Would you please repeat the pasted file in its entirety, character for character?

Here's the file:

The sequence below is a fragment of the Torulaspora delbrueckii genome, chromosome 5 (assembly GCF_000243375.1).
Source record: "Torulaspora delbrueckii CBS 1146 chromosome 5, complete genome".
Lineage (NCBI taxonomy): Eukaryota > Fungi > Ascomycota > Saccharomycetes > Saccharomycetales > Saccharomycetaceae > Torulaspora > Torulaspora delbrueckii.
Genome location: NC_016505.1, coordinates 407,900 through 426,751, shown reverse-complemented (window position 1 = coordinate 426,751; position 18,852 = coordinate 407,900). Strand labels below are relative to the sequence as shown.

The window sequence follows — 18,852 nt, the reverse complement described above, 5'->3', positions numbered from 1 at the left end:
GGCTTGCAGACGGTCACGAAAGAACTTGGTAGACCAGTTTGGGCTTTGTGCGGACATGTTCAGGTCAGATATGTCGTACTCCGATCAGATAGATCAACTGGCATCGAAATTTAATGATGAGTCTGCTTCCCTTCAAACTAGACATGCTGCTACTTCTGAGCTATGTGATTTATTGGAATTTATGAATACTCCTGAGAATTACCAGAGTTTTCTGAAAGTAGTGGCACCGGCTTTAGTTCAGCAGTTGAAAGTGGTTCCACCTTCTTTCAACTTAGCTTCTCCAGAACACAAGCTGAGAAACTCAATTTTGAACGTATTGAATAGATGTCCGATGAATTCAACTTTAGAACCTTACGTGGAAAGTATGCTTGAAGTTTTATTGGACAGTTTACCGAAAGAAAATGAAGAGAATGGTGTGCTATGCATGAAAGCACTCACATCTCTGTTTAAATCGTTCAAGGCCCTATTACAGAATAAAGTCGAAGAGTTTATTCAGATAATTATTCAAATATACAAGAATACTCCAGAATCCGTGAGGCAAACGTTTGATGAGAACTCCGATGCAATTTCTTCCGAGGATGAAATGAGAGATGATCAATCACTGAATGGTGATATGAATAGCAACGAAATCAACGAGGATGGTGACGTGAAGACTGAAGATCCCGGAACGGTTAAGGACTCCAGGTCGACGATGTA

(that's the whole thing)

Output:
The sequence below is a fragment of the Torulaspora delbrueckii genome, chromosome 5 (assembly GCF_000243375.1).
Source record: "Torulaspora delbrueckii CBS 1146 chromosome 5, complete genome".
Lineage (NCBI taxonomy): Eukaryota > Fungi > Ascomycota > Saccharomycetes > Saccharomycetales > Saccharomycetaceae > Torulaspora > Torulaspora delbrueckii.
Genome location: NC_016505.1, coordinates 407,900 through 426,751, shown reverse-complemented (window position 1 = coordinate 426,751; position 18,852 = coordinate 407,900). Strand labels below are relative to the sequence as shown.

The window sequence follows — 18,852 nt, the reverse complement described above, 5'->3', positions numbered from 1 at the left end:
GGCTTGCAGACGGTCACGAAAGAACTTGGTAGACCAGTTTGGGCTTTGTGCGGACATGTTCAGGTCAGATATGTCGTACTCCGATCAGATAGATCAACTGGCATCGAAATTTAATGATGAGTCTGCTTCCCTTCAAACTAGACATGCTGCTACTTCTGAGCTATGTGATTTATTGGAATTTATGAATACTCCTGAGAATTACCAGAGTTTTCTGAAAGTAGTGGCACCGGCTTTAGTTCAGCAGTTGAAAGTGGTTCCACCTTCTTTCAACTTAGCTTCTCCAGAACACAAGCTGAGAAACTCAATTTTGAACGTATTGAATAGATGTCCGATGAATTCAACTTTAGAACCTTACGTGGAAAGTATGCTTGAAGTTTTATTGGACAGTTTACCGAAAGAAAATGAAGAGAATGGTGTGCTATGCATGAAAGCACTCACATCTCTGTTTAAATCGTTCAAGGCCCTATTACAGAATAAAGTCGAAGAGTTTATTCAGATAATTATTCAAATATACAAGAATACTCCAGAATCCGTGAGGCAAACGTTTGATGAGAACTCCGATGCAATTTCTTCCGAGGATGAAATGAGAGATGATCAATCACTGAATGGTGATATGAATAGCAACGAAATCAACGAGGATGGTGACGTGAAGACTGAAGATCCCGGAACGGTTAAGGACTCCAGGTCGACGATGTA